Ambiguous and contradictory government policies are also responsible for the present predicament. One example is the system of short leases and unsecured length of tenure, discouraging investment into safety measures.
In the 1980s the State encouraged private mining to overcome the energy shortage. Most high-quality mines were kept under the control of state-owned enterprises and smaller, poorer quality mines requiring high level of investment in equipment and safety measures were made available to private explorers. However, up until now, operators can only obtain short operational licences, which can be recalled by the State at any time, even if the exploration period is not complete. Mine operators are uncertain how long they can keep the licence, so they strive to make a quick profit and are reluctant to invest into needed safety procedures, even though a small mine working with 20 miners can reportedly earn up to RMB200,000 a year without difficulty.
Another example is the statement by Shanxi provincial governor Liu Zhenhua, issued after Shanxis fifth gas explosion on 22 November.
According to China Daily, he ordered all of Shanxis coalmines to halt production for safety checks. He specified that the larger coalmines should suspend production for one week and the small ones should stay closed until safety inspectors cleared them.
Although he ordered all coalmines to shut down, when talking about state-owned mines he did not specify the time frame of closure or any action to be taken but merely noted that they should spare no effort to ensure safe production, prompting one official of the Shanxi Coal Mining Bureau to admit to the paper that the notice was self-contradictory.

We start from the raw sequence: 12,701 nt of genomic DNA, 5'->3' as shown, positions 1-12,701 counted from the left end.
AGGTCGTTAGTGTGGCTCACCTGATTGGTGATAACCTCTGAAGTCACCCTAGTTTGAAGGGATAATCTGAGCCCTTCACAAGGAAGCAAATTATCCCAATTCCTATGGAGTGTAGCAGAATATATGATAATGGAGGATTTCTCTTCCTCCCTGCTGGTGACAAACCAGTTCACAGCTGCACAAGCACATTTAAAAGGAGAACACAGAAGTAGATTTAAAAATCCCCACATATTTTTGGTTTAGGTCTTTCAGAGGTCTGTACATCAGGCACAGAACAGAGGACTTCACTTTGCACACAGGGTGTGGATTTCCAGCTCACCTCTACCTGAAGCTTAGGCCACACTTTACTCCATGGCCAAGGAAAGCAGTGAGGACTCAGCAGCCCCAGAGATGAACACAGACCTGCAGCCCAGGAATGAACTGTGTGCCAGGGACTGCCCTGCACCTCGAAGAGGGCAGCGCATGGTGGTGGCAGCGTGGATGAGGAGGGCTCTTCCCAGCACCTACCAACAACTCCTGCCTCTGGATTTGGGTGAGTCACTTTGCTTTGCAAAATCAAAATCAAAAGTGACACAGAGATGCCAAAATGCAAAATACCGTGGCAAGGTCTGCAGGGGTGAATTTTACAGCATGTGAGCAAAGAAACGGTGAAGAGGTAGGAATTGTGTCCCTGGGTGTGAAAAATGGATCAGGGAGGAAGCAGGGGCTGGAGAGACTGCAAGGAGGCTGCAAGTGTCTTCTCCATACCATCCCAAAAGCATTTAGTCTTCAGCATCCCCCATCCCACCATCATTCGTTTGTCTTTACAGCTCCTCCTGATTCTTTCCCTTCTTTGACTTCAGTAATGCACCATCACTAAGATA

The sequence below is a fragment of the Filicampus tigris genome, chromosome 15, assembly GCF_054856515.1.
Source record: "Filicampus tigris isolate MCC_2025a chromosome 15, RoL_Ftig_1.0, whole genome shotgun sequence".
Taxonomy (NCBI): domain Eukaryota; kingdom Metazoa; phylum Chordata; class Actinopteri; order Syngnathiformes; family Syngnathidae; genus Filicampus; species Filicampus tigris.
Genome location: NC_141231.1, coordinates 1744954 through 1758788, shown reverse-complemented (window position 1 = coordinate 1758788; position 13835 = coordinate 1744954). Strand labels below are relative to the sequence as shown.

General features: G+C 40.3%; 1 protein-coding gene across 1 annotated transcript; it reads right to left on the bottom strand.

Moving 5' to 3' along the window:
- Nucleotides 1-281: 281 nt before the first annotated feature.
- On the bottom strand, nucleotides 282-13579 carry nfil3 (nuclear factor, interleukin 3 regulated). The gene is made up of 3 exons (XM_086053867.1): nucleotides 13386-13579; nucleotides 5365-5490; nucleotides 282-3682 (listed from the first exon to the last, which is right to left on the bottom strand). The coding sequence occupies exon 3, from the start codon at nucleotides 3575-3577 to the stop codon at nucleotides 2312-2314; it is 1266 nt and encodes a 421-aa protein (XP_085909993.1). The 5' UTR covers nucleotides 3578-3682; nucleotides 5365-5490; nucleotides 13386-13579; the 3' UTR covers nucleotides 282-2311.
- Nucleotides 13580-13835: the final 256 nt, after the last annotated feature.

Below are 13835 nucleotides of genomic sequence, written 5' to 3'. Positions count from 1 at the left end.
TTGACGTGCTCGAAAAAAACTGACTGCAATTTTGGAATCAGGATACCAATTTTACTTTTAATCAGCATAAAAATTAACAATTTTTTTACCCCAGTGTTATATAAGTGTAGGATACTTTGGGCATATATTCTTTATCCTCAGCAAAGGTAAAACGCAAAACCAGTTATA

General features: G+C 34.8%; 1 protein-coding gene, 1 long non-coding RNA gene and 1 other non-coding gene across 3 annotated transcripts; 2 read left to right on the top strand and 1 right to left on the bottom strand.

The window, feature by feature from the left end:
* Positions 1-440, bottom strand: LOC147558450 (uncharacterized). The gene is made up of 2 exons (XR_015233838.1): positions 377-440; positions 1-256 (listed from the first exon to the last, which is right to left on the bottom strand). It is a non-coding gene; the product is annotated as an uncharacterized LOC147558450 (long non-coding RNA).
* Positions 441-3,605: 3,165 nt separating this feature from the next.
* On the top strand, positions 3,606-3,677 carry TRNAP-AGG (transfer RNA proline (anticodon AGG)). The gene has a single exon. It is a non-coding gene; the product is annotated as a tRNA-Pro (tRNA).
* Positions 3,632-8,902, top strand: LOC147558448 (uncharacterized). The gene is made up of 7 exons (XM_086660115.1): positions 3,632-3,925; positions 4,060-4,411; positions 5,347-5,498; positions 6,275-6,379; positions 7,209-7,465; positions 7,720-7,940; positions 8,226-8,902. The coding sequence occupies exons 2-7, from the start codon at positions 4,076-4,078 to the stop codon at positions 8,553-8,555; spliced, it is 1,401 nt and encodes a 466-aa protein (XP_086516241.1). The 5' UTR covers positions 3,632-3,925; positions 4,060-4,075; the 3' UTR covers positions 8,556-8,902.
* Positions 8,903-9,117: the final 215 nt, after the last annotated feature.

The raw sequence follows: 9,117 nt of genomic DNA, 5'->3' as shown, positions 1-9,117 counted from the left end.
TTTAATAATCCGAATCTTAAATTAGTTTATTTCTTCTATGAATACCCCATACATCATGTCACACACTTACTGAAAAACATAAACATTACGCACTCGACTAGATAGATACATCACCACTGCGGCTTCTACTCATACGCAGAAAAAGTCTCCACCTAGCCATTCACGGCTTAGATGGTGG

This indicates that despite a show of regulations, circulars and statements, enforcing a province-wide closure of mines runs into difficulties beyond local protectionism and goes directly up against State interests.
More than 60% of Shanxis coal comes from small township coalmines and state media estimates that at least one third of those are prone to similar accidents and should be shut down immediately. But, Shanxi contains Chinas largest coal reserves and is responsible for a third of the countrys annual output and, since China continues to rely on coal for 70% of its energy, serious restrictions on mining in Shanxi could trigger a severe energy supply shortage.
In addition, more than half a million people were employed in the provinces mining and quarrying industries last year and, on average, 15% of farmers income comes from mining, thus a ban on mining could also seriously affect peoples livelihood in this region.
Therefore the state is stuck with half-solutions rather than a full-scale cleanup and the most recently proposed administrative measures to bring small private mine operators in line are insufficient and more likely to make things worse for miners than better.
Huang Yi, a spokesman for the State Administration of Coal Mine Safety Supervision was quoted by Peoples Daily on 29 November giving details of new government measures to deal with the crisis: First, the State plans to levy a heavy tax on mine owners income. Second, power and water firms are advised to increase their tariff for local coalmines. Third, the State plans to increase compensation for those killed in mine accidents [to] RMB100,000 for the family members of the victims.
Even if increasing the compensation is notable, it will not save lives. And increasing the taxation and overhead of mines will surely increase the pressure on miner owners to speed up operations further regardless of safety conditions rather then invest into safety measures. This will possibly result in even more loss of life.
While the State, state-orchestrated trade unions, local governments and mine operators have an agenda taking precedence over human lives, miners in the countryside are forced by poverty to accept the job and descend daily into the mines knowing that today, it may be their turn to die.
(China Labour Bulletin, 14/12/2001)